A Mother’s Day Pancake Anyone Can Make

Ask Chef Phyllis:

I need something special that kids (ages eight, ten, and twelve) can help prepare on Mother’s Day for our mom. She loves pancakes, but I don’t think I can manage frying all those pancakes without help. Is there a big pancake that’s easy and special too? Any suggestions? Mariead Q. from Cambridge, Massachusetts

The memories you make today will last a lifetime, Mairead. A special meal that you and your siblings make together would be a lovely Mother’s Day gift. And you can surely eliminate last-minute fuss when planning brunch since this elegant recipe won’t take longer than a few minutes to prepare. Many hands make light work, my mother always said!

Delicious, easy, and cleverly made in the oven, a large Dutch baby or German pancake puffs like a souffle and makes quite an impression. If you’re comfortable using the oven, I think this recipe may be the answer. The use of a spatula and the perfect timing needed to properly make pancakes in a frying pan or on a griddle is a learned skill. It takes practice, but that’s another post.

Dutch babies are traditionally cooked in a large, heavy cast-iron skillet. But for easier handling, I suggest you use two (9-inch) layer cake pans. They’ll still rise magnificently all by themselves in a moderately hot oven.

Dutch Baby

The following recipe calls for apples in the batter. But you may choose peaches, ripe pears, or another fruit if your mom prefers.

Ingredients
4 eggs
¾ cup white whole-wheat flour (or ¼ cup whole wheat combined with ½ cup unbleached white flour)
¾ cup whole milk
½ teaspoon salt
1 teaspoon vanilla
¼ cup butter (half a stick)
2 apples, peaches, or pears, skin on, thinly sliced (I use one each Granny Smith and Gala)
2 tablespoons coconut sugar or maple syrup
¼ teaspoon ground cinnamon
Special equipment: 2 (9-inch) layer cake pans (preferred for kids) or a 12-inch cast-iron skillet

Instructions

  1. Heat oven to 400°F. Place cake pans in the oven.
  2. With wire whisk or hand mixer, beat eggs, flour, milk, salt, and vanilla in a small bowl for 1 minute.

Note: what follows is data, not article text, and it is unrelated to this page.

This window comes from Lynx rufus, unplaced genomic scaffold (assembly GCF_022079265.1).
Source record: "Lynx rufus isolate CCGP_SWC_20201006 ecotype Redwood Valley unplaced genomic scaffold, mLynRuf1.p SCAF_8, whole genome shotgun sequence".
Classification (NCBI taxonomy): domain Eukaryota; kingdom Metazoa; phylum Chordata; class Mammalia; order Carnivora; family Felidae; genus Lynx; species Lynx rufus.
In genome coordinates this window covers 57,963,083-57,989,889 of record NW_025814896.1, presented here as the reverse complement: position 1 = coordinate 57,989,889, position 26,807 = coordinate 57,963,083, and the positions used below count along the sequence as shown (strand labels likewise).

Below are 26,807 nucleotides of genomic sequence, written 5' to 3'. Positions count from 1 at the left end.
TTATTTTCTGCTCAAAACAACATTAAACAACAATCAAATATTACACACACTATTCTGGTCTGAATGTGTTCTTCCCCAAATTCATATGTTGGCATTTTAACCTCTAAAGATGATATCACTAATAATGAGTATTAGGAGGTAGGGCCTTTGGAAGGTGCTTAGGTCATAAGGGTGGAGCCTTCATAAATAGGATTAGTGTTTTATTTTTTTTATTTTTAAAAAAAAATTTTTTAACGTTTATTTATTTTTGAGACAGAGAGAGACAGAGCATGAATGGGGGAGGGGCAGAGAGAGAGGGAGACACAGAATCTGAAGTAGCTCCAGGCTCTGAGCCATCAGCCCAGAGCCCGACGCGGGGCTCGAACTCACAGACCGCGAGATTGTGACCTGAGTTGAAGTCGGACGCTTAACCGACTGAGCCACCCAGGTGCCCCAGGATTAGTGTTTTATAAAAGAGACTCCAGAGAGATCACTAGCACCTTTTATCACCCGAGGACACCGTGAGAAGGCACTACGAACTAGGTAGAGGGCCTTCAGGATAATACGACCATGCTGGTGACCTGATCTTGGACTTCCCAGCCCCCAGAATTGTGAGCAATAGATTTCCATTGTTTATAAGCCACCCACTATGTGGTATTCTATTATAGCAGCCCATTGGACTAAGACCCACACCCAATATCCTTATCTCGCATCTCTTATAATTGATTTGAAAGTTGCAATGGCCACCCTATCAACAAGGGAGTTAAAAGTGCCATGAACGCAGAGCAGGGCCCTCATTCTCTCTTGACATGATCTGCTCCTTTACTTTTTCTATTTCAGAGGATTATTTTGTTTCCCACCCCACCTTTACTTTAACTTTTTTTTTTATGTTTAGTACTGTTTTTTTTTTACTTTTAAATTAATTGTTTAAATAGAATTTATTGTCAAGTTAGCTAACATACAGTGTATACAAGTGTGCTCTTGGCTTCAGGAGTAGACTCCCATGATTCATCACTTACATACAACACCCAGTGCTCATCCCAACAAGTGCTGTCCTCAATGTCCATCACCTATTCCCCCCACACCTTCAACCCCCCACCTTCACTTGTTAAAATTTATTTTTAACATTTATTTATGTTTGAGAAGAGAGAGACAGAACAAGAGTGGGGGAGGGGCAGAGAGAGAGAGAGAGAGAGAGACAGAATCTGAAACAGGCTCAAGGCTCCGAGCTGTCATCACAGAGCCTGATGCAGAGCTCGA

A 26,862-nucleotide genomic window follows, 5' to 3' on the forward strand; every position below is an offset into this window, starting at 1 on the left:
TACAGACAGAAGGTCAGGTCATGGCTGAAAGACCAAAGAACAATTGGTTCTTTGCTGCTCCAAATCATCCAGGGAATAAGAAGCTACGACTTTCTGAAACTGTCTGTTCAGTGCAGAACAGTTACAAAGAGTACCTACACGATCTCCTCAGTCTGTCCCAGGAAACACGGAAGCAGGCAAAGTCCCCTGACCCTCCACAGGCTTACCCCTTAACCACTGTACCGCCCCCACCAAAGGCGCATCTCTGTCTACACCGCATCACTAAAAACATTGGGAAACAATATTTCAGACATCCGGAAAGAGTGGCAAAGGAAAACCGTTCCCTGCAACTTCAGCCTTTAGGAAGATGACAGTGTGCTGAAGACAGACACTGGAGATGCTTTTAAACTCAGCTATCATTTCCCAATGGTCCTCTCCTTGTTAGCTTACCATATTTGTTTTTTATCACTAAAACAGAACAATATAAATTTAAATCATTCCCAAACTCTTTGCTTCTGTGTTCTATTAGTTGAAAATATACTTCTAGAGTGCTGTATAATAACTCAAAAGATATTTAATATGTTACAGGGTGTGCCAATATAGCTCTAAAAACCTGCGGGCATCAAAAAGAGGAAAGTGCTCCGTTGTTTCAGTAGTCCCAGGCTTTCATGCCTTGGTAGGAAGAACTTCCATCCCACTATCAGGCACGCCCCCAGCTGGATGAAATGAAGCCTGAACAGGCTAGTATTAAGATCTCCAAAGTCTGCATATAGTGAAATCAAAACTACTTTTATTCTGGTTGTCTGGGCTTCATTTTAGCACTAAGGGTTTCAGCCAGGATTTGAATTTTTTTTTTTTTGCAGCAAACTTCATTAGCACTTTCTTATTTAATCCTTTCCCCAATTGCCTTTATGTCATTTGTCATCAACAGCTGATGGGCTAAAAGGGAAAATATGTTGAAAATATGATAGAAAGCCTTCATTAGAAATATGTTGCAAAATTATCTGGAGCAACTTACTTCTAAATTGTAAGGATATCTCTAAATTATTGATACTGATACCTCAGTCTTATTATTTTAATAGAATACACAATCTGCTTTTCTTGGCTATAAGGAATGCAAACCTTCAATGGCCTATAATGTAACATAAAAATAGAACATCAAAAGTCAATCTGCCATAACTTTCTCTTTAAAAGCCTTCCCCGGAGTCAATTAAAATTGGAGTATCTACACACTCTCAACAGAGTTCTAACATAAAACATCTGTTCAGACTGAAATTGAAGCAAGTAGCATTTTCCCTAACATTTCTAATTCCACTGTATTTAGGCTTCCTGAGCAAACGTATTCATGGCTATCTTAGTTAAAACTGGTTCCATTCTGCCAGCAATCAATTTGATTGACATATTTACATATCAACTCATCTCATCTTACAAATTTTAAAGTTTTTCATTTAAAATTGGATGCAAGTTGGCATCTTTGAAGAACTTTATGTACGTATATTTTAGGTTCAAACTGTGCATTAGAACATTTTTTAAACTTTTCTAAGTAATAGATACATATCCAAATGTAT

3. Protecting your hands with oven mitts, carefully remove pans from the oven. Place 2 tablespoons butter in each pan, rolling it around until it melts and coats the sides of the pans.
  4. Arrange half of the apples in each pan. Using a spoon, divide half the batter in each pan.
  5. Sprinkle sugar and cinnamon over the batter. Return to oven and bake uncovered 20–25 minutes until golden brown. Serve immediately (as they sink rapidly.

Chef’s note: When my children were young (and in my opinion, they’re never too young), two activities took center stage—reading and cooking. Hanging on my hip, they’d  chose a book to read with the same enthusiasm that they’d chose a vegetable or fruit in Poppa’s garden. This kind of hands-on, “soil to table” experience contributed to their lifelong desire for knowledge and a health. What an advantage!

Image from iStock/ALLEKO

 

Phyllis Quinn

Phyllis Quinn is a chef, food writer, and founder of Udderly Cultured, a class that teaches how to make homemade fresh mozzarella, butter, yogurt, cottage cheese, and other cultured products. Private lessons are available. For a reservation, call Phyllis at 970-221-5556 or email her at [email protected] Rediscover nearly lost cooking methods and get one-of-a-kind recipes in her books The Slow Cook Gourmet and Udderly Cultured: The Art of Milk Fermentation.

Related Topics

healthy recipes | Mother's Day recipes

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